On a few occasions now, Tom has taught art in a spiritual context. Why? Because if you approach it in the right way, then trying to draw something leads to a depth of engagement with it. Most of the time our eyes slide off surfaces and our brains see what we think is there, not what is actually happening. Slowing down to really look creates an entirely different engagement with the world.
For the first half of this year, I spent most of my afternoons as a graphic novel colourist. While I’ve always been interested in visual art, I’ve never worked on this scale before, and it taught me a lot. One of the things it taught me was to really look at light. The quality of light has a huge influence on how everything appears. Twilight is wholly different from noon. Indoors lighting with candles is very different from being outside, and so on and so forth.
One of the direct consequences of doing the art, was a radical increase in how much time I’ve spent paying attention to the sky. I have discovered that a lot of the time, what the sky really does is wilder and weirder than anything I would dare to put on a page. Skies that look painted, and where the ‘brush strokes’ are visible. Skies full of wonderfully improbably colours. Clouds in shapes that are far too representative.
Light affects mood. Cold and harsh light has a very different emotional impact to warm light, and while we might not process that consciously, the impact is with us every day. Natural light has a different effect to artificial light. Having periods of fading light, twilight and gloom affects me in significant ways. We tend to wipe out the lower light periods from our lives with artificial light, and we don’t get as much proper darkness as we should.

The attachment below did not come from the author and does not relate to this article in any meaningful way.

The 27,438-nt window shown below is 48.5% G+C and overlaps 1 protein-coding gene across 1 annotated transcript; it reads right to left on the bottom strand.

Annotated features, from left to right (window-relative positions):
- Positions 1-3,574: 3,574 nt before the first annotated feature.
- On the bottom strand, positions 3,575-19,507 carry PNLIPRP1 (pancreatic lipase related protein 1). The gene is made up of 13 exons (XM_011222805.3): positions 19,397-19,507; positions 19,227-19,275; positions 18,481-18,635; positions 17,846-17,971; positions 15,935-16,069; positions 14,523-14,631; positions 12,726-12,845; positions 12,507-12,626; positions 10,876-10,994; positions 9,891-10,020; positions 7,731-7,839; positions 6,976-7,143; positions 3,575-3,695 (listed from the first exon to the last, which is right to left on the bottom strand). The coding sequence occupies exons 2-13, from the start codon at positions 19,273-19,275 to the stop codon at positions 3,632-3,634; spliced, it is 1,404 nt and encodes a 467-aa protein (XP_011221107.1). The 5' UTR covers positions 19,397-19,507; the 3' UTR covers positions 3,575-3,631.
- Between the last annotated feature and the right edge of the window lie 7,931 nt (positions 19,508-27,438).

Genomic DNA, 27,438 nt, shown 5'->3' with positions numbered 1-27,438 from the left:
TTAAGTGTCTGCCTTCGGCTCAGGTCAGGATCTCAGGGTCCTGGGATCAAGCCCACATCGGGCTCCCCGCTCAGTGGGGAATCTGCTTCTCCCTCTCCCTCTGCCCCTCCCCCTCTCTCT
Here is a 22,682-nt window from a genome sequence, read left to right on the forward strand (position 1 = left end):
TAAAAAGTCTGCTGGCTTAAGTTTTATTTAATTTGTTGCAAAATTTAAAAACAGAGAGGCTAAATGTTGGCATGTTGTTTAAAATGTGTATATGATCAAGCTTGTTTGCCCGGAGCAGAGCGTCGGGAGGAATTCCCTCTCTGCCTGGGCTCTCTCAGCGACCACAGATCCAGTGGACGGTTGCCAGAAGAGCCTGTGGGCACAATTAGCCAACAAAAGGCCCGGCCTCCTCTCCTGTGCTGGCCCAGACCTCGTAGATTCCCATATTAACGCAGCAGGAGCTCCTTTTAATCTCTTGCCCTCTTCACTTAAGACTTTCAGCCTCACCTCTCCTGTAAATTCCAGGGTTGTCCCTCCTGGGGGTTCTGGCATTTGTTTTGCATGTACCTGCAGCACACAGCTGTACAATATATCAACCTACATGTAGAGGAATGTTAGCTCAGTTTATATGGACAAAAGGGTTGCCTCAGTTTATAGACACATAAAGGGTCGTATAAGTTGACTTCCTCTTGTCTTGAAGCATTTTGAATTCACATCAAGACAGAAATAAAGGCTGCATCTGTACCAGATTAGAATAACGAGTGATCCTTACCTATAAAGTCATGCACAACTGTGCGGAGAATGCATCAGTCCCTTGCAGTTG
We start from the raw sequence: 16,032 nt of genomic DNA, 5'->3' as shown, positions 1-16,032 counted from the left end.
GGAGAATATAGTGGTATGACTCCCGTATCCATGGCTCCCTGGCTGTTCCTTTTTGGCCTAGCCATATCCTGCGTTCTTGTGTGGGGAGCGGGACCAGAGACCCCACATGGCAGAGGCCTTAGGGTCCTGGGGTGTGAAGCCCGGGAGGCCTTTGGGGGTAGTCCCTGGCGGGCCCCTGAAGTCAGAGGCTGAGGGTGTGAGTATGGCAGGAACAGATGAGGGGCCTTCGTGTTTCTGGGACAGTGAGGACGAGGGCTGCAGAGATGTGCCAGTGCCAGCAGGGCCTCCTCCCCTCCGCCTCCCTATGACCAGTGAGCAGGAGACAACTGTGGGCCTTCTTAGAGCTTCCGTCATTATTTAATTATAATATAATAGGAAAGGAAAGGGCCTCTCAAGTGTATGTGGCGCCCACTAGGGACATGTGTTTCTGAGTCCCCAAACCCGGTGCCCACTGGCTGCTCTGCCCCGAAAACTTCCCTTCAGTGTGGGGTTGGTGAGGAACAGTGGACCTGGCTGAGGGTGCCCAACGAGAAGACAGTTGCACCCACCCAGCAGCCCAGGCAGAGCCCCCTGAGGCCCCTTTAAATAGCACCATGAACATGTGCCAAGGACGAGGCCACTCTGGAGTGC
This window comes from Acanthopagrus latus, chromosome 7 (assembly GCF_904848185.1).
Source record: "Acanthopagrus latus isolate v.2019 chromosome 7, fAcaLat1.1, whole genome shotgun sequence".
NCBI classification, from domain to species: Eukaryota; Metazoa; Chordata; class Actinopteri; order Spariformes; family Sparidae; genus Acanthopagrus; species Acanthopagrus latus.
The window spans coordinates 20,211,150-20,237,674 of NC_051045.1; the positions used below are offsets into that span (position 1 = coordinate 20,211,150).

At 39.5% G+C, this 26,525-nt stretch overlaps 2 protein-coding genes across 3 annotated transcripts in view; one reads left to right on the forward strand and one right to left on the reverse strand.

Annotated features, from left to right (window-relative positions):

Colour of course is nothing more than light bouncing off things and interacting electronically with tiny sensors in our bodies. Your distribution of rods and cones affects what you can see, if you can see. Some of us see more colours than others, some of us better process light than others. There are some people who don’t see colours in the same ways as the majority, and others for whom a colour is also a note, or a smell or some other thing. Colour is a very subjective thing. We all have emotional responses to colour that have elements of personal experience in them. Whether red is sexy or angry for example. Whether pink is girly, or a strong colour. Whether lots of white is soothing, or maddening…
When we come to a place, or an image, we bring all that personal history of colour with us, getting an experience purely our own. Trying to make a visual thing impact on people in specific ways is nigh on impossible, but art isn’t really about what’s possible, when you get down to it.